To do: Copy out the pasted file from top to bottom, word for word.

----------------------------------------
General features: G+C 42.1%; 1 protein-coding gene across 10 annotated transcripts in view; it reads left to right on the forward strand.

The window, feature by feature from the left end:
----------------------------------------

General features: G+C 42.1%; 1 protein-coding gene across 10 annotated transcripts in view; it reads left to right on the forward strand.

The window, feature by feature from the left end: